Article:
I found out that Control-IQ did many of the things I wanted in a closed loop system. Click here for a full explanation of features that Control-IQ delivers.
So, I had a dilemma. With Loop I enjoyed the freedom of no pump tubes and the options to customize my pump settings to my needs. Loop’s aggressive algorithm practically took care of everything – if I under-bolused, the algorithm fixed it. When it was working well, it gave me freedom and a higher Time in Range than ever before in my 17 years of diabetes.
On the other hand, it was hard to keep my phone with me at all times, and I sometimes lost signal between the Riley Link and my iPhone. And because Looping is off-label, without FDA approval, there is no customer support other than a Facebook group of users. I realized that I was willing to use a tubed pump if it would help increase my Time in Range, and that having a system that was FDA-approved with an official customer service policy and warranty mattered to me.
I made the switch in August 2020. To be honest, the Control-IQ training for the new tubed pump was not as hard as I feared. The trainer was great, and she walked me through each step over video, including how to input my information and how to read and access my data reports.
It took me a few months to achieve the results I wanted with Control-IQ. At first I experienced less Time in Range than when I was Looping and had trouble setting the exercise feature. I grew frustrated and almost gave up. But after a month or so, I figured out I was not feeding Control-IQ the correct carbohydrate data. Once I got past my carb glass ceiling (read about my experience with carb counting here!), I felt like the pump and I began to work well together. I also created different pump profiles to help with glucose management during exercise and vacation. Together, these changes helped to increase my Time in Range.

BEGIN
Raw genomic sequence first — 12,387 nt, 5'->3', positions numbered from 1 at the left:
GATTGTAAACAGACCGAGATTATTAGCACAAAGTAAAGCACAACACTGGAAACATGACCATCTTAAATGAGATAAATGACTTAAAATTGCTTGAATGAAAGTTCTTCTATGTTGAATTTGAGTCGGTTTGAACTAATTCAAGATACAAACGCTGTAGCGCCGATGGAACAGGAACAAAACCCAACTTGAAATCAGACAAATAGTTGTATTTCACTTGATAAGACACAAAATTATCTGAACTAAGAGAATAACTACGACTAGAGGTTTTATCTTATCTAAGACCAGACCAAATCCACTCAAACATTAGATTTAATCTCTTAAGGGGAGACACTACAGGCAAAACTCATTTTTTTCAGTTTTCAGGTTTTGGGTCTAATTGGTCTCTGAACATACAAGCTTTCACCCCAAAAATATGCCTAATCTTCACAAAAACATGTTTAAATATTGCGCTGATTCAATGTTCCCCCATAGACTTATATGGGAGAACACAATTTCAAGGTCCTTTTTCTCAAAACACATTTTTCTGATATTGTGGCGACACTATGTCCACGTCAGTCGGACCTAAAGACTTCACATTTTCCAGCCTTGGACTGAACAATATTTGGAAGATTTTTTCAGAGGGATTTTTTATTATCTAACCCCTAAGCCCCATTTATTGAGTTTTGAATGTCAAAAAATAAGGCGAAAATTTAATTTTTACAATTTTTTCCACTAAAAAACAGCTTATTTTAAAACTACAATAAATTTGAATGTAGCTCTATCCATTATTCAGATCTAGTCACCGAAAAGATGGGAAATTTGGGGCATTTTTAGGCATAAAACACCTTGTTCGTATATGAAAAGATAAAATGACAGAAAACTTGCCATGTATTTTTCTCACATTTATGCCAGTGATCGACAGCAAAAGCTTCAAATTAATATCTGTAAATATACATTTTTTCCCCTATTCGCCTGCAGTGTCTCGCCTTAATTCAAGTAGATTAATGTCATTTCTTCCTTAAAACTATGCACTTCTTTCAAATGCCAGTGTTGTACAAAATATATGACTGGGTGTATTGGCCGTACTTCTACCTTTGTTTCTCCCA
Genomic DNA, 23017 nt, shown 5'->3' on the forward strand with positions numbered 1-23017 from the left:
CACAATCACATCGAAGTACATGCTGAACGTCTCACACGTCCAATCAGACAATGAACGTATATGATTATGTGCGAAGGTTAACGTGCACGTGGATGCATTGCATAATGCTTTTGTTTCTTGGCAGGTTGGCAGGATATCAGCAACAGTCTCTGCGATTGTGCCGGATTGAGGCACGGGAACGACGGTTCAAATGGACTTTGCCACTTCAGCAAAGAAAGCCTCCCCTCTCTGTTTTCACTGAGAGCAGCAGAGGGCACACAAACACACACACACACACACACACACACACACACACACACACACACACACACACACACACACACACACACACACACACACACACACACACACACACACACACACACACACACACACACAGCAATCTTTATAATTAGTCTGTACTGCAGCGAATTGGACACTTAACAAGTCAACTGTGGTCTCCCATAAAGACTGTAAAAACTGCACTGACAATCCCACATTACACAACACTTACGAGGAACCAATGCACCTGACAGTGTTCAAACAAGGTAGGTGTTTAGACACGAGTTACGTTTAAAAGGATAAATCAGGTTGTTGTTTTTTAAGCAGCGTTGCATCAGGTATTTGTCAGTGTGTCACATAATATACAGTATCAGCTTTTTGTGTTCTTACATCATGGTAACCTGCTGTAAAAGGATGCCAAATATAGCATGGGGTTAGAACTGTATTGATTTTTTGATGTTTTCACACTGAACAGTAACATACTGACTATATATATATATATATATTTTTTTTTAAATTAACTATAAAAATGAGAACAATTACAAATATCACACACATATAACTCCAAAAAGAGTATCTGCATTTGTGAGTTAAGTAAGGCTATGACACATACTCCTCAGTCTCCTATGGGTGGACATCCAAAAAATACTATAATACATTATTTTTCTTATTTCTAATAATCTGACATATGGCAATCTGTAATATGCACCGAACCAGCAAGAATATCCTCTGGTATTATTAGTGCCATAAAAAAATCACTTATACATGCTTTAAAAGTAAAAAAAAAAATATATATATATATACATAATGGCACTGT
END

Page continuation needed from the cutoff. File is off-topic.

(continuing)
I soon identified my favorite features of Control-IQ:
its ability to deliver a micro bolus when the algorithm predicts that my glucose levels will be above 180 mg/dl in the next 30 minutes,
a sleep mode that targets a glucose range of 110 mg/dL-120 mg/dl, and
a safety feature that prevents me from accidently giving myself an extra dose of insulin.
Every once in a while, I miss the aggressive algorithm of the Loop system – which fixed more things and was more forgiving – but I’m glad I made the switch. Since Control-IQ is approved for commercial use, I can call customer service and have more peace of mind. I’ve come to appreciate the consistent, additional support in my diabetes management.
Over the past six months, I have learned that the key to using Control-IQ is making sure the system has all of the right information: insulin to carb ratio, basal and bolus settings, and the correct number of carbs. My trainer is also available, so I do not have to do it alone. Is Control-IQ the perfect solution? I am not sure, but right now it’s right for me.
This article is part of a series on Time in Range.
The diaTribe Foundation, in concert with the Time in Range Coalition, is committed to helping people with diabetes and their caregivers understand Time in Range to maximize patients' health. Learn more about the Time in Range Coalition here.